Chile: Transfer pricing tax claims under Chile’s new tax justice law
Since the New Tax Justice in Chile (Law N° 20.322) was enacted in 2009, many challenges have been presented both to the Chilean Tax Administration and to taxpayers regarding litigation before the Tax and Customs Courts, which are independent from the tax authority. We analyse two cases that will challenge the litigation efforts of the tax administration with respect to its position in transfer pricing cases.
The first challenge is related to transfer pricing assessments. The tax administration commonly uses other taxpayers' information to determine whether a taxpayer under assessment fulfils the arm's-length principle or not in its transactions with related entities.
The tax administration is obliged under law to keep this information secret, therefore, this information is known as the "secret comparable". The tax administration has access to information regarding prices, profit margins and contractual terms related to specific transactions of taxpayers with their own related parties or with independent parties.
Often, the tax administration uses these secret comparables to analyse the transfer pricing situation of a company and its related parties abroad; however, it is not allowed to reveal this information to other taxpayers.
This situation has been under close scrutiny by lawyers that defend taxpayers' interests in transfer pricing related trials in the new Tax and Customs Courts.
Another source of controversy regarding transfer pricing is the methods used by the tax administration to assess taxes under the transfer pricing regulations.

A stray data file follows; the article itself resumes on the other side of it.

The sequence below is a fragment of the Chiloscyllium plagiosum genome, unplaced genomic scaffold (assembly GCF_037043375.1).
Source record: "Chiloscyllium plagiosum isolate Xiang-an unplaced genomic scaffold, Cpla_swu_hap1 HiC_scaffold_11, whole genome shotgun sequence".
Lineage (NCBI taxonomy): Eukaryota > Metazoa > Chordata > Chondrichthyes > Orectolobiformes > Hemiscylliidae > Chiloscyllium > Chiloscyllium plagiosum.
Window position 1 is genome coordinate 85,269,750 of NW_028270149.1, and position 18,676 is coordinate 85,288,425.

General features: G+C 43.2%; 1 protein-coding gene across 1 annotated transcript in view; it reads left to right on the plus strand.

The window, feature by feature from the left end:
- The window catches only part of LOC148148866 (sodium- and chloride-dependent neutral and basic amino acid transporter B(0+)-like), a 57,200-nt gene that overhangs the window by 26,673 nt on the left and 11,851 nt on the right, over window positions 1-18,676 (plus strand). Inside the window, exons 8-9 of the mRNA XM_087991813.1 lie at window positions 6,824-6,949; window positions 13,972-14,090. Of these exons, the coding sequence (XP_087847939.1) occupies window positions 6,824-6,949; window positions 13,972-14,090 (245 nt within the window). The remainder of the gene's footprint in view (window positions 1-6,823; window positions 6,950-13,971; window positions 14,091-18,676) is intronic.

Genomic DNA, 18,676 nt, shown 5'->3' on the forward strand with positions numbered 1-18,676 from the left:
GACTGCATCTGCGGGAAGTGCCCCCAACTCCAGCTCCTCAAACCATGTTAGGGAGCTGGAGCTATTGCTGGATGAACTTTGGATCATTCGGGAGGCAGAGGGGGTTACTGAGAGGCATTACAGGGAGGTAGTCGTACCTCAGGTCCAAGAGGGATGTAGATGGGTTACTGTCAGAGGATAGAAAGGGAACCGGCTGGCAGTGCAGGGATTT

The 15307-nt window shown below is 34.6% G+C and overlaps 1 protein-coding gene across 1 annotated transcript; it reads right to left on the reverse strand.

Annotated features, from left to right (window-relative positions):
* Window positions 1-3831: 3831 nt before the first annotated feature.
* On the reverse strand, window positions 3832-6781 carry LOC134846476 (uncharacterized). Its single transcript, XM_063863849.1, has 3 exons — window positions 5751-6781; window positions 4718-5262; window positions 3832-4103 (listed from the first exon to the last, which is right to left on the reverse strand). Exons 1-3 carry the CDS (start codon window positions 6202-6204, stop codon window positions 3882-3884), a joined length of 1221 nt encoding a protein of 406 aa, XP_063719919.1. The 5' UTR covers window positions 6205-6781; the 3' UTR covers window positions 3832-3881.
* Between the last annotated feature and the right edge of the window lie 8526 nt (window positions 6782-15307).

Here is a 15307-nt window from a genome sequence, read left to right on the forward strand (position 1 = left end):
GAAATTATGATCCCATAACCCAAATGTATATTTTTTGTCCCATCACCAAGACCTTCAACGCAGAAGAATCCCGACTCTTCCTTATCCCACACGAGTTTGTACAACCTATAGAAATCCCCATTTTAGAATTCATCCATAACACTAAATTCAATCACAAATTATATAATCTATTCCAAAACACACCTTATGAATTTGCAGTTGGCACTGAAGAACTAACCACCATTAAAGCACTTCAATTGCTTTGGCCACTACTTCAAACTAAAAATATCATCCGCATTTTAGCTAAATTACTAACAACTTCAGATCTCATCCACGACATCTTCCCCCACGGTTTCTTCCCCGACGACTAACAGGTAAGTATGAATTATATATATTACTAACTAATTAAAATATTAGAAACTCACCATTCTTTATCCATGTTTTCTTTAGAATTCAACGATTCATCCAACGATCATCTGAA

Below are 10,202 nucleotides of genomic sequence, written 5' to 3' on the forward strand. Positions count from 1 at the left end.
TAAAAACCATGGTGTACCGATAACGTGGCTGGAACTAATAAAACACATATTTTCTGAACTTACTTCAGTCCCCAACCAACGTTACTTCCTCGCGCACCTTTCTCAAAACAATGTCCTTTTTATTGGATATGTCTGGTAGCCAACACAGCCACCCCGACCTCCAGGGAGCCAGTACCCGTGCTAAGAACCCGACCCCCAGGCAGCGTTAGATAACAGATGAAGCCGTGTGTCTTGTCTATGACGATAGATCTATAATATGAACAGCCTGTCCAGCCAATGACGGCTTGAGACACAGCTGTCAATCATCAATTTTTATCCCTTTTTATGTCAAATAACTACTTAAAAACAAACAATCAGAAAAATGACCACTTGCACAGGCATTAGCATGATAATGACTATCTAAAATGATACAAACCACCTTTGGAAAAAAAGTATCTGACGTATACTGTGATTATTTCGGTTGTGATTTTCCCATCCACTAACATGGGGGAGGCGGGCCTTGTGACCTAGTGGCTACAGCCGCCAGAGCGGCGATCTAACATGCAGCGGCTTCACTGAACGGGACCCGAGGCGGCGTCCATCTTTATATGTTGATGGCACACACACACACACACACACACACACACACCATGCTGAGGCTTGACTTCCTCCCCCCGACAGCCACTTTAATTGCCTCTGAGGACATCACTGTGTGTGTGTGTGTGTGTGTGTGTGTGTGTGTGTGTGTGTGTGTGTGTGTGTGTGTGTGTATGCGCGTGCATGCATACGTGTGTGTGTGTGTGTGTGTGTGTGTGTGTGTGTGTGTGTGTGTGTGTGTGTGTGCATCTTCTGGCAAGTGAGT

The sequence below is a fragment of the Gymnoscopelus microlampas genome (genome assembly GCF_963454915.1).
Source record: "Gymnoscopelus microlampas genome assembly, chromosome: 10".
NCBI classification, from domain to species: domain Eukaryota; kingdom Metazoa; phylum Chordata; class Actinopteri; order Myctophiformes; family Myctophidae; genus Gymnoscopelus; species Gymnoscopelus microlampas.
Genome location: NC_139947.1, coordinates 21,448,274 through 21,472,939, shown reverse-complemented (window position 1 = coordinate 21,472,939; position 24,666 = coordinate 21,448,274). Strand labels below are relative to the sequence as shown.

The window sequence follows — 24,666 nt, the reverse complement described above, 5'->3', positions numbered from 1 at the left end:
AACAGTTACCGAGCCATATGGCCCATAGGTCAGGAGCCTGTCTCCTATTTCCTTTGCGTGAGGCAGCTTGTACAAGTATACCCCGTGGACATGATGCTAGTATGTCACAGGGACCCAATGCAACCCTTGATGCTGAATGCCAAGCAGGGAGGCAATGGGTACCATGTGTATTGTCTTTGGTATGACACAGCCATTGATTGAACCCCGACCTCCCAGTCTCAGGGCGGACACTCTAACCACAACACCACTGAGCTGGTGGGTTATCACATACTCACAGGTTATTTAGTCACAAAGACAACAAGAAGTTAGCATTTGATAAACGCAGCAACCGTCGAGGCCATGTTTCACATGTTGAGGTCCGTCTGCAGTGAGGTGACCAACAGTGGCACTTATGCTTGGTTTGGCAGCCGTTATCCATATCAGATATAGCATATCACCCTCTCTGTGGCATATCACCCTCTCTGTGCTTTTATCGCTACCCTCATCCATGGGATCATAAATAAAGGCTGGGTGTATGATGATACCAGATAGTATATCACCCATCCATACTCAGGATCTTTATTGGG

The tax administration has chosen to assess taxes in some cases using methods contained in the OECD Transfer Pricing Guidelines.
Chile entered the OECD on May 7 2010, however, the domestic Income Tax Law only recognised one method for transfer pricing assessment until September 27 2012, when Law N° 20.630 entered into force. This sole assessment method was contained in section 38 of the Income Tax Law.
In this sense, until September 2012, the Chilean Income Tax Law did not recognise some of the methodologies contained in the OECD guidelines for assessing transfer pricing issues.
For this reason, many attorneys have argued in defence of taxpayers that there is no legal or administrative basis for the tax administration to use the OECD guidelines to assess taxes when referring to transfer pricing issues before September 2012.
When facing these two different issues related to transfer pricing assessments, taxpayers have claimed there are transparency issues in the process that result in the transgression of certain principles and rights formally recognised in Chile's political constitution, such as the legal principle, whereby the acts of the public institutions must submit to the law, and the right to a fair and just trial, and the even application of the law and the right to an even defence in trial.
It will be interesting to see how the Tax and Customs Courts will analyse these common auditing practices of the Chilean tax administration, since before these new tax courts, the Chilean tax administration fulfilled two different roles, as it enforced compliance with the tax law and at the same time was in charge of resolving judicial controversies regarding claims that taxpayers filed against the State.
Therefore new jurisprudence in these matters will serve both taxpayers and the tax administration, in confirming or modifying existing transfer pricing assessment practices.
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